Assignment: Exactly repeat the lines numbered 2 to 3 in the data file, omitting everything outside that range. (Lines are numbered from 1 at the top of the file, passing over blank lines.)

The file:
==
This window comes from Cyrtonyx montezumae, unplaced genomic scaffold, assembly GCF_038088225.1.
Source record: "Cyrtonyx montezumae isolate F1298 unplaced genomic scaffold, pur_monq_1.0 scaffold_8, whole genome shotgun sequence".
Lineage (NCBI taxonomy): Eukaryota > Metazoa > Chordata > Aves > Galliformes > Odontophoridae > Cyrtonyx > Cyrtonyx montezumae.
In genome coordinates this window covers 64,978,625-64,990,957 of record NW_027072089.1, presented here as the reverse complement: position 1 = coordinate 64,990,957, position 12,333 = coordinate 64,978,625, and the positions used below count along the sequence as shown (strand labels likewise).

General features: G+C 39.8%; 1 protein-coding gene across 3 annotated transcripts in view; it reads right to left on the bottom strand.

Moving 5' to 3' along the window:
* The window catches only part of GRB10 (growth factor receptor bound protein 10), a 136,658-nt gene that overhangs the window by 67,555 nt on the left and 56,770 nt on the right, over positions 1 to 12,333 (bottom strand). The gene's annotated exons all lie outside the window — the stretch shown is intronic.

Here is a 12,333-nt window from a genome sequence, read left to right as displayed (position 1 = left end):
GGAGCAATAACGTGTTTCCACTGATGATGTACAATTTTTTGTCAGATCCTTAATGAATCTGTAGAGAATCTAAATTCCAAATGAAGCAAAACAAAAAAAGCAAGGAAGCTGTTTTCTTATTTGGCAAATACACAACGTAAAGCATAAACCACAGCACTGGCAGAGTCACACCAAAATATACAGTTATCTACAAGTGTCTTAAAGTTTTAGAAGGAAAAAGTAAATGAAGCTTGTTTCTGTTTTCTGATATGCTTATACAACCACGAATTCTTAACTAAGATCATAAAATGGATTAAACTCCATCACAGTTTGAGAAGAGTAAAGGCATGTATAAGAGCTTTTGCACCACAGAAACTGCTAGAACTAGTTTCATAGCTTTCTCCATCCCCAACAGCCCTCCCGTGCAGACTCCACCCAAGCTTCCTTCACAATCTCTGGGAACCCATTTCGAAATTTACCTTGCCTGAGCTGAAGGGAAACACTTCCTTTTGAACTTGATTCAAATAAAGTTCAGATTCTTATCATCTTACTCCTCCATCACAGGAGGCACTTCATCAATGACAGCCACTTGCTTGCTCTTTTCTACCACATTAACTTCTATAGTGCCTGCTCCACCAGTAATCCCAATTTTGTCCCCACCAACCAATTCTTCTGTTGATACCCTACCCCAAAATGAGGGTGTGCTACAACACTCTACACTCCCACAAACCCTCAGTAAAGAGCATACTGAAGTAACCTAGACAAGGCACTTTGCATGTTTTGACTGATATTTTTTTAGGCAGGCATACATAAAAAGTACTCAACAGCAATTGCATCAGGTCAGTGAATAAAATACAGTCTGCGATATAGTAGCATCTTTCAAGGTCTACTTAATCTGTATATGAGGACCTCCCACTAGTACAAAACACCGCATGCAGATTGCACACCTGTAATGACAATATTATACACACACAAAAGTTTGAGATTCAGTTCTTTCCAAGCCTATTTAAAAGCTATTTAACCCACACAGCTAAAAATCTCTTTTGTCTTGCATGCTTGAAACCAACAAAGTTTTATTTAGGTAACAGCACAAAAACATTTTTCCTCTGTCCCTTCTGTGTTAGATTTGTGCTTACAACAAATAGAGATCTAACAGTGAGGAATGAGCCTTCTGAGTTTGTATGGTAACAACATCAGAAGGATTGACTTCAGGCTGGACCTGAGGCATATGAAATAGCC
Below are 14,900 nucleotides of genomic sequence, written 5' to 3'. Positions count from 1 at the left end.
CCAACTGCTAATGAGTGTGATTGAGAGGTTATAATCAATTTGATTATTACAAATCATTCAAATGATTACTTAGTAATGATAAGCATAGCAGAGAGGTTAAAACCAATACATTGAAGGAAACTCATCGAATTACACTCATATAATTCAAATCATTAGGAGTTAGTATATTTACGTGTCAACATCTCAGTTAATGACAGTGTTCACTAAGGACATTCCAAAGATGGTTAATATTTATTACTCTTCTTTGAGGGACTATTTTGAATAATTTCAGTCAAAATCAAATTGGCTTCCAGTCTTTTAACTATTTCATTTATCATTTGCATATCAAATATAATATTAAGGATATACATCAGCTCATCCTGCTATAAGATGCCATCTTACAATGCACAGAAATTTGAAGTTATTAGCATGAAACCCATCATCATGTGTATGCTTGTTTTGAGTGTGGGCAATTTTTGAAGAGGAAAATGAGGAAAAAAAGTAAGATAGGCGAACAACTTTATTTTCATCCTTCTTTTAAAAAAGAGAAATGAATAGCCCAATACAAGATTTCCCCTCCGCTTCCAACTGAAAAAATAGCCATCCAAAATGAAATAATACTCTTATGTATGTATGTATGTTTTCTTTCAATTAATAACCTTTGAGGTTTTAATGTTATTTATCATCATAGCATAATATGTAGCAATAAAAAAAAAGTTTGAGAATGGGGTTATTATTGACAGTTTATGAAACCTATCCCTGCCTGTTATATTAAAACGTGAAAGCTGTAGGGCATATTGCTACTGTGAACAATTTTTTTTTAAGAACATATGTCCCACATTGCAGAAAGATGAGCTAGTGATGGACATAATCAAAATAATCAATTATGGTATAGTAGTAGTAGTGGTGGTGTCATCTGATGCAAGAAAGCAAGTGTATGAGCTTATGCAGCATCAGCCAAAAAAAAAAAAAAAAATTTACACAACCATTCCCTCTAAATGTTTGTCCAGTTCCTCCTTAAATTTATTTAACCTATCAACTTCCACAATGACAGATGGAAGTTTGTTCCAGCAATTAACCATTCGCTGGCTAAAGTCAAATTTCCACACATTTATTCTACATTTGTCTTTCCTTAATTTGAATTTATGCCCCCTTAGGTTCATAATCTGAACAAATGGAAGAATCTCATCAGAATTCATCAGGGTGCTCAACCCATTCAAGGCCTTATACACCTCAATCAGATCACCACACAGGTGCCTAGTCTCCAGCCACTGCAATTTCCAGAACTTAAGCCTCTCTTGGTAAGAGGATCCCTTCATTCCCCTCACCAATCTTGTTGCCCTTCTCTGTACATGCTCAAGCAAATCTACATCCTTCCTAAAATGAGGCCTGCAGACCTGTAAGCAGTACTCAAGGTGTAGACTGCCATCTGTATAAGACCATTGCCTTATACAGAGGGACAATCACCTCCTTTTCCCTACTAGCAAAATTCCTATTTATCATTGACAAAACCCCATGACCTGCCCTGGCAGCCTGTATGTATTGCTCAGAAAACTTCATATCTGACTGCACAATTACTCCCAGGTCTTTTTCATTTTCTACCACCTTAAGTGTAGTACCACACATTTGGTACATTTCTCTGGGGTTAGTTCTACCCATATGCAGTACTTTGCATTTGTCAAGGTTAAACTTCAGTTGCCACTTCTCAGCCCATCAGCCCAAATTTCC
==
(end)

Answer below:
Source record: "Cyrtonyx montezumae isolate F1298 unplaced genomic scaffold, pur_monq_1.0 scaffold_8, whole genome shotgun sequence".
Lineage (NCBI taxonomy): Eukaryota > Metazoa > Chordata > Aves > Galliformes > Odontophoridae > Cyrtonyx > Cyrtonyx montezumae.